The eight episode series features brand new additions to the cast, with Kripke further expanding the world of the Seven and Vought, along with exploring a number of the character’s backstories. Interestingly, the first few episodes are a bit of a slow burn, gradually introducing you to mysterious newcomer Stormfront, whilst establishing various plot points in the narrative. And Kripke juggles A LOT of interlinking plots; the overarching mission is still the Boys working undercover with Starlight to expose the truth about Vought, Compound V and how superheroes are made, not born. The opening sequence with Black Noir viciously dispatching super terrorists in Syria definitely sets the scene, as Vought is still waging war against ‘super villains’. Also explored is The Deep’s transformation via the suspicious Church of the Collective, Butcher’s plan to save his wife and one of the biggest questions – who really is Stormfront?! If there was one main criticism of the second season, it would be the juggling of the numerous plots getting a little convoluted, at times taking the focus away from the main Vought narrative.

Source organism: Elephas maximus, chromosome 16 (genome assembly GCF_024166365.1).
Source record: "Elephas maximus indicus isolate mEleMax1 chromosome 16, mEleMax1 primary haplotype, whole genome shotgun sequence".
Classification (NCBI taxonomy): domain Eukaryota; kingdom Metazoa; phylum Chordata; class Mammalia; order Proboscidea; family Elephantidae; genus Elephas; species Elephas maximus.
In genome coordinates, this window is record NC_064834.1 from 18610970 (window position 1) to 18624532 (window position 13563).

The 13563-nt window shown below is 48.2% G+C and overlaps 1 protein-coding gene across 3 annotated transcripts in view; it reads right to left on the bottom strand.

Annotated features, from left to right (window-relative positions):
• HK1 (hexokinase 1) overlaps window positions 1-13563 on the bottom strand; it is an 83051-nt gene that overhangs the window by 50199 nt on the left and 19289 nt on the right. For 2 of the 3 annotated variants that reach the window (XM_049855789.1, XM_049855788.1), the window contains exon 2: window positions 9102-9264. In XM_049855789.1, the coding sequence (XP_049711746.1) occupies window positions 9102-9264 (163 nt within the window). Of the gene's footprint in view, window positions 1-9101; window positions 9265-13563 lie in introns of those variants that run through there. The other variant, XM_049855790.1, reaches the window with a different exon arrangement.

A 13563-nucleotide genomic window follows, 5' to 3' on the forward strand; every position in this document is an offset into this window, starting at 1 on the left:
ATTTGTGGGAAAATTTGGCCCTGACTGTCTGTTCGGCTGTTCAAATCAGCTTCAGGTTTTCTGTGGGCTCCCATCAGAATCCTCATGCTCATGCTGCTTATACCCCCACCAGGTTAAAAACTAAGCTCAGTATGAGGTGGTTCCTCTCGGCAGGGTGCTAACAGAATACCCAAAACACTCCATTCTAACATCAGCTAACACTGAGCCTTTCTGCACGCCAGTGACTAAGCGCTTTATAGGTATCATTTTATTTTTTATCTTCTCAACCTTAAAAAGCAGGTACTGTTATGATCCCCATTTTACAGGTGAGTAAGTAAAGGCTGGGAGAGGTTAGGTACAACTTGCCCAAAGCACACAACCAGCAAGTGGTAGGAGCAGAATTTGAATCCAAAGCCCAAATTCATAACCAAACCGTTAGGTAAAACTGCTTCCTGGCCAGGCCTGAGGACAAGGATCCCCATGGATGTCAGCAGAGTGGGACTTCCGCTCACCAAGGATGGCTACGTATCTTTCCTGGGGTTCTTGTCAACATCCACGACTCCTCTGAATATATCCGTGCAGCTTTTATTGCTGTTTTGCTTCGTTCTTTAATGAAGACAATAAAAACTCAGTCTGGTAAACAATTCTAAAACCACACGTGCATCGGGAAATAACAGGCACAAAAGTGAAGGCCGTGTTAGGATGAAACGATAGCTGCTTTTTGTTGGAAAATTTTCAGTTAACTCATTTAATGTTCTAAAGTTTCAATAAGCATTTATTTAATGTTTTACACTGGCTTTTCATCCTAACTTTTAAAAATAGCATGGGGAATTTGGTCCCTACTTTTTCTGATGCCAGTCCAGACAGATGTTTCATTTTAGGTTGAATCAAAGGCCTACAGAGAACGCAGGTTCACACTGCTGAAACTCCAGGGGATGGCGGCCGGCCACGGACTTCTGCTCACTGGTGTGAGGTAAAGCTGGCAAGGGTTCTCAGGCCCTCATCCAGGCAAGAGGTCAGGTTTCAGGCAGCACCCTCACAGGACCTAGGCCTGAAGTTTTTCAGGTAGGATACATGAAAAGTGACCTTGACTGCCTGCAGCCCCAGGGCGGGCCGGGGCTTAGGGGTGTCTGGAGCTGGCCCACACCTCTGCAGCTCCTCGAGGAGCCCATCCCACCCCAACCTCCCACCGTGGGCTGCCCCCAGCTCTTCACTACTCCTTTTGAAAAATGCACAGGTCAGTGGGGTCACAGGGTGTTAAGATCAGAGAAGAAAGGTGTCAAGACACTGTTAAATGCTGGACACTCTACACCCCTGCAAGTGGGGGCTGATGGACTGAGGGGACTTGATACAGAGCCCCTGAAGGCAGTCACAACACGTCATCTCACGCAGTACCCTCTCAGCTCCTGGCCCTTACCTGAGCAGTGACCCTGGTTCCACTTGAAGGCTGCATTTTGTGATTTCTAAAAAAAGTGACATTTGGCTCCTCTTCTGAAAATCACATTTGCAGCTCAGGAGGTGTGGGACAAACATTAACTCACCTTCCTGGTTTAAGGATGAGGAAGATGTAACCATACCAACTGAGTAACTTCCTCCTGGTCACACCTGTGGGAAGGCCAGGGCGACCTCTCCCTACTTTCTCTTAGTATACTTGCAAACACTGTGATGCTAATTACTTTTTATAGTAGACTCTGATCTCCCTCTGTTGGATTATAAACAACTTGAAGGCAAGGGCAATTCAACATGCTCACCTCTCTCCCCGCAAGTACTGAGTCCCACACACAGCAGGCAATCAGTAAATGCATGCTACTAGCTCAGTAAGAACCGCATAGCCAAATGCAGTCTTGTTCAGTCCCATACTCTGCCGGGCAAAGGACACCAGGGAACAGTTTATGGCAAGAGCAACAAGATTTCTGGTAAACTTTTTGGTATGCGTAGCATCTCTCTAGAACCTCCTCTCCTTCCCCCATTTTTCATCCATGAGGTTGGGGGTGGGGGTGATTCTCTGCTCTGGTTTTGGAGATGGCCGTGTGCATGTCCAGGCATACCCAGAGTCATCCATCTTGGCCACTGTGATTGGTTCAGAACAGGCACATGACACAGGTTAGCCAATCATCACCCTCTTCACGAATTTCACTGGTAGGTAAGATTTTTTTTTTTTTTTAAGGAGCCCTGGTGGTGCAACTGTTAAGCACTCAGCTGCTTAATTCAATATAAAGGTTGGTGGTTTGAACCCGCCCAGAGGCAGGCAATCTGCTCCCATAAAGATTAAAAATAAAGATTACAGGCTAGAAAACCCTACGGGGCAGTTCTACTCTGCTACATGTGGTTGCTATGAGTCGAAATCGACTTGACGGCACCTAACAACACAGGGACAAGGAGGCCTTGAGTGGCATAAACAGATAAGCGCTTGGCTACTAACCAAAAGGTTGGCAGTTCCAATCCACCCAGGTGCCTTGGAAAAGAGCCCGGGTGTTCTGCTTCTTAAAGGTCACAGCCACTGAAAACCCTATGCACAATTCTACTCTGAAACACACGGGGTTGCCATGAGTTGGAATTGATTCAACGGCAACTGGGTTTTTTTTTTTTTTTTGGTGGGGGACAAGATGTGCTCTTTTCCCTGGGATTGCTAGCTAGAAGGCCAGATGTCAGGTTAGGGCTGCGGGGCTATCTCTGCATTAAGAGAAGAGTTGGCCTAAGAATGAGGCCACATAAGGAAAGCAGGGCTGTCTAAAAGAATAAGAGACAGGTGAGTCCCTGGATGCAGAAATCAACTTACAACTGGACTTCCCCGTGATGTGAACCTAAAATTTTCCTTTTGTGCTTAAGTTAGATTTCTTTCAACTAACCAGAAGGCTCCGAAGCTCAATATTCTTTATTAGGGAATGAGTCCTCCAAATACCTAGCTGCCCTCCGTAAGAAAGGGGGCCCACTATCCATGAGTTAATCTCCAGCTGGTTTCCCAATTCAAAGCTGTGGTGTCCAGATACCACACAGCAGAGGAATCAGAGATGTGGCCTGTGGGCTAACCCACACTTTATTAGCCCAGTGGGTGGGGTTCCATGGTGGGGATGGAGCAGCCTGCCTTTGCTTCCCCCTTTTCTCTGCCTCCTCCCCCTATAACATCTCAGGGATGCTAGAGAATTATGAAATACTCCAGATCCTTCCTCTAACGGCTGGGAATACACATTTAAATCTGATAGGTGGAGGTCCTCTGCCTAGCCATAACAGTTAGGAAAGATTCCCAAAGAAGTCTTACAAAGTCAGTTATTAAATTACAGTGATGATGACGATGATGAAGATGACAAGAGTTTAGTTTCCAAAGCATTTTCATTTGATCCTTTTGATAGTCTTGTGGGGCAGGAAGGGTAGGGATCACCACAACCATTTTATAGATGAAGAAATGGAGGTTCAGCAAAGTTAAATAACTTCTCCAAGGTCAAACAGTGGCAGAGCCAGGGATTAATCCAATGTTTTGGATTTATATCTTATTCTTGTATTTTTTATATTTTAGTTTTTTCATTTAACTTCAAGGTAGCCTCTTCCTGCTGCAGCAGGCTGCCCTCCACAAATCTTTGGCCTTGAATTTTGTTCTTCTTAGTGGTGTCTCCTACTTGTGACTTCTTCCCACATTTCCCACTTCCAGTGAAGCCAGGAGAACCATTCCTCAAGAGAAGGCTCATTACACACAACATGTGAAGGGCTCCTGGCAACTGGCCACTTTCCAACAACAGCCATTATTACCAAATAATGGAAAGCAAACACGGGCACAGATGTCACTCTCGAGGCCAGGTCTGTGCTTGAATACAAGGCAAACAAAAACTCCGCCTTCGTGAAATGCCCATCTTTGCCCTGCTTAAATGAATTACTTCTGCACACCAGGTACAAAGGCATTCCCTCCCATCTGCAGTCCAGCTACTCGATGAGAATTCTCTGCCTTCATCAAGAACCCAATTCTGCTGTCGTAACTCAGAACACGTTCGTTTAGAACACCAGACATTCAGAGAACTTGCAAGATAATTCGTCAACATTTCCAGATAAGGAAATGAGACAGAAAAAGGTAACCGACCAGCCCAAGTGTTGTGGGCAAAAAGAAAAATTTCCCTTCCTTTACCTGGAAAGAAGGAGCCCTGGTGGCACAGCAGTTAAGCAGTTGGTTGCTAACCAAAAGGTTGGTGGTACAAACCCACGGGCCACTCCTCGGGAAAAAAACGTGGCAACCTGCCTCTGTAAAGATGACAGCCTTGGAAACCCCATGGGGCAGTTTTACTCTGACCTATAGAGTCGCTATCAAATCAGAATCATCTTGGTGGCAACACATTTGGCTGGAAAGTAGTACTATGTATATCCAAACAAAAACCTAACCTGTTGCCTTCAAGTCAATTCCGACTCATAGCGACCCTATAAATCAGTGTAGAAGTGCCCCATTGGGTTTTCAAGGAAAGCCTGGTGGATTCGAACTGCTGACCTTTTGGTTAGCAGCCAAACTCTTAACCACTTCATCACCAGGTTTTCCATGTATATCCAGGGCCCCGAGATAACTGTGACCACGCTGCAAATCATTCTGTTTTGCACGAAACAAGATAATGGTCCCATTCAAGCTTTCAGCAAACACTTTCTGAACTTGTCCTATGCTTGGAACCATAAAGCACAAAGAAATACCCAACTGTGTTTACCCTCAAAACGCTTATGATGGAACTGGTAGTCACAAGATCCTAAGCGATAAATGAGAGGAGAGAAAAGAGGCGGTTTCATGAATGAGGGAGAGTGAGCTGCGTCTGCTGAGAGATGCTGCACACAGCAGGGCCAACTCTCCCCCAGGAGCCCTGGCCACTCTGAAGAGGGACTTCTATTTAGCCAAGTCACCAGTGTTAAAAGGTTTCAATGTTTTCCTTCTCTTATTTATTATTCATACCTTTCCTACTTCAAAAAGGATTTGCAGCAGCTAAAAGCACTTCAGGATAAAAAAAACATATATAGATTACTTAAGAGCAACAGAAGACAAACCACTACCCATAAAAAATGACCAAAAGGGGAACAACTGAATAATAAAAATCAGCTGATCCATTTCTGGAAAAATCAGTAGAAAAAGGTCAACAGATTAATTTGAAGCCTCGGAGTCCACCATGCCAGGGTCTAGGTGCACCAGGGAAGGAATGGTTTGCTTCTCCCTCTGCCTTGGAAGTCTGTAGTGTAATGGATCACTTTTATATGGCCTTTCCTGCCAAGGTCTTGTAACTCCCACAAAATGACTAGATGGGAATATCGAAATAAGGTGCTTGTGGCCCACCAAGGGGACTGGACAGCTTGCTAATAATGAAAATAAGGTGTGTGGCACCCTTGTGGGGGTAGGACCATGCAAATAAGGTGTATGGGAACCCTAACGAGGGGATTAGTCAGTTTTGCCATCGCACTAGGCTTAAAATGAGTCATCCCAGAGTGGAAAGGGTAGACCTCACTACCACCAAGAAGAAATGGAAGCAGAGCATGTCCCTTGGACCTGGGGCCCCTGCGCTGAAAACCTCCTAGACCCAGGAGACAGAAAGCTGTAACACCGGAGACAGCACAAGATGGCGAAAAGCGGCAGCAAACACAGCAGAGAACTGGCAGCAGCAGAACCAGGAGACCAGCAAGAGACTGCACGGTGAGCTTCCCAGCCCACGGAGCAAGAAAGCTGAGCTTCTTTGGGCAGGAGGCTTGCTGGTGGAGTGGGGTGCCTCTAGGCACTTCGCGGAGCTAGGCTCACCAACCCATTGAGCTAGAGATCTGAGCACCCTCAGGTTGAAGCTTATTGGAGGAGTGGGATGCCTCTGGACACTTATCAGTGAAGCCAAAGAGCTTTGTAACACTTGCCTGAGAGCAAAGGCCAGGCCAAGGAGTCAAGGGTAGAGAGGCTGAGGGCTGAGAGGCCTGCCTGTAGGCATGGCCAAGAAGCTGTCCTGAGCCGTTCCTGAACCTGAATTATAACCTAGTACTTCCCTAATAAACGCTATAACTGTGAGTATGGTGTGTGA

The series once again hilariously satirises the overstuffed superhero genre. Painting the Seven as film and social media stars, Kripke takes on the media and current commercialised celebrity culture, along with wonderfully portraying the PR and corporate motivations behind the Supes. Vought, the multi-billion dollar conglomerate, controls all of their branding, damage control, constructed narratives just like reality TV shows – it’s all so fake. There’s a hilarious p**s take on press junkets, film pitches and sets and even a nod to Batman v Superman: Dawn of Justice – it’s honestly so genius. Alongside the irreverent media deconstruction, there’s also an interesting commentary on terrorism and racism, particularly with the subplot involving the appearance of “super terrorists”, created by Homelander himself. But underneath this super fun, outrageous satire, the sophomore season dives even deeper into the heart of the character’s motivations and past traumas. Members of both The Boys and The Seven are messy and complicated characters, with plenty of twists and turns, including betrayal and manipulations, along the way. And yes it’s just as shocking and ultra violent as you’d come to expect; if you’ve seen the whale scene, you’ll know what I’m talking about!